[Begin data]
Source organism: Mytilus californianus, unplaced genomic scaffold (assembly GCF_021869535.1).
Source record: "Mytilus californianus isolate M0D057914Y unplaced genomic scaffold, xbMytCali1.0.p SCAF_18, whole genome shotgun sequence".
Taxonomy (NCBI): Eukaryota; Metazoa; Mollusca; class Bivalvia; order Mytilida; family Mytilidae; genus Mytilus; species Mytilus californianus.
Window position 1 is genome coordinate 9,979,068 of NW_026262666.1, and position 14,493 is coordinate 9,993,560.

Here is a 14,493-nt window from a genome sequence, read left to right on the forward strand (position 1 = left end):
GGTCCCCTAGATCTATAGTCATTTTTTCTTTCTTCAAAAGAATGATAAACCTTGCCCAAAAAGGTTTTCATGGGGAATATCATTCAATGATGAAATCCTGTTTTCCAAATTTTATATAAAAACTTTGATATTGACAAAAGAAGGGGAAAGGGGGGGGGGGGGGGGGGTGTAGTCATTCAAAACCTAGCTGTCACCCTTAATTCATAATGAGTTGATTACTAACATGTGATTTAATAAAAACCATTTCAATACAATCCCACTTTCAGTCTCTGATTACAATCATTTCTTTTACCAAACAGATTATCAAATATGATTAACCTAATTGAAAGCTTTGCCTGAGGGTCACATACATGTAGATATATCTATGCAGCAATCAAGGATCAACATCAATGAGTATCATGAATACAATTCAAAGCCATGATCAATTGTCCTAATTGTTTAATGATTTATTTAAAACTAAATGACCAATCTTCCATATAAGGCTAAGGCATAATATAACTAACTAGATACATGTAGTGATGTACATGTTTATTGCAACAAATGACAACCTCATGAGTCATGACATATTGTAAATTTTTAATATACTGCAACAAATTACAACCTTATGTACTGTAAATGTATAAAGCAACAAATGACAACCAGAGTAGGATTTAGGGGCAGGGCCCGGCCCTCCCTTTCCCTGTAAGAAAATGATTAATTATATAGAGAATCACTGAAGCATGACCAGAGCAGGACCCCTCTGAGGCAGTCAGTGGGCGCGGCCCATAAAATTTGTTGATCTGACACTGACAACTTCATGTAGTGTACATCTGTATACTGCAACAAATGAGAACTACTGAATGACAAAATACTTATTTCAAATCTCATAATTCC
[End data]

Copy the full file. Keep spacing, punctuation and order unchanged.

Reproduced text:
Source organism: Mytilus californianus, unplaced genomic scaffold (assembly GCF_021869535.1).
Source record: "Mytilus californianus isolate M0D057914Y unplaced genomic scaffold, xbMytCali1.0.p SCAF_18, whole genome shotgun sequence".
Taxonomy (NCBI): Eukaryota; Metazoa; Mollusca; class Bivalvia; order Mytilida; family Mytilidae; genus Mytilus; species Mytilus californianus.
Window position 1 is genome coordinate 9,979,068 of NW_026262666.1, and position 14,493 is coordinate 9,993,560.

Here is a 14,493-nt window from a genome sequence, read left to right on the forward strand (position 1 = left end):
GGTCCCCTAGATCTATAGTCATTTTTTCTTTCTTCAAAAGAATGATAAACCTTGCCCAAAAAGGTTTTCATGGGGAATATCATTCAATGATGAAATCCTGTTTTCCAAATTTTATATAAAAACTTTGATATTGACAAAAGAAGGGGAAAGGGGGGGGGGGGGGGGGGTGTAGTCATTCAAAACCTAGCTGTCACCCTTAATTCATAATGAGTTGATTACTAACATGTGATTTAATAAAAACCATTTCAATACAATCCCACTTTCAGTCTCTGATTACAATCATTTCTTTTACCAAACAGATTATCAAATATGATTAACCTAATTGAAAGCTTTGCCTGAGGGTCACATACATGTAGATATATCTATGCAGCAATCAAGGATCAACATCAATGAGTATCATGAATACAATTCAAAGCCATGATCAATTGTCCTAATTGTTTAATGATTTATTTAAAACTAAATGACCAATCTTCCATATAAGGCTAAGGCATAATATAACTAACTAGATACATGTAGTGATGTACATGTTTATTGCAACAAATGACAACCTCATGAGTCATGACATATTGTAAATTTTTAATATACTGCAACAAATTACAACCTTATGTACTGTAAATGTATAAAGCAACAAATGACAACCAGAGTAGGATTTAGGGGCAGGGCCCGGCCCTCCCTTTCCCTGTAAGAAAATGATTAATTATATAGAGAATCACTGAAGCATGACCAGAGCAGGACCCCTCTGAGGCAGTCAGTGGGCGCGGCCCATAAAATTTGTTGATCTGACACTGACAACTTCATGTAGTGTACATCTGTATACTGCAACAAATGAGAACTACTGAATGACAAAATACTTATTTCAAATCTCATAATTCC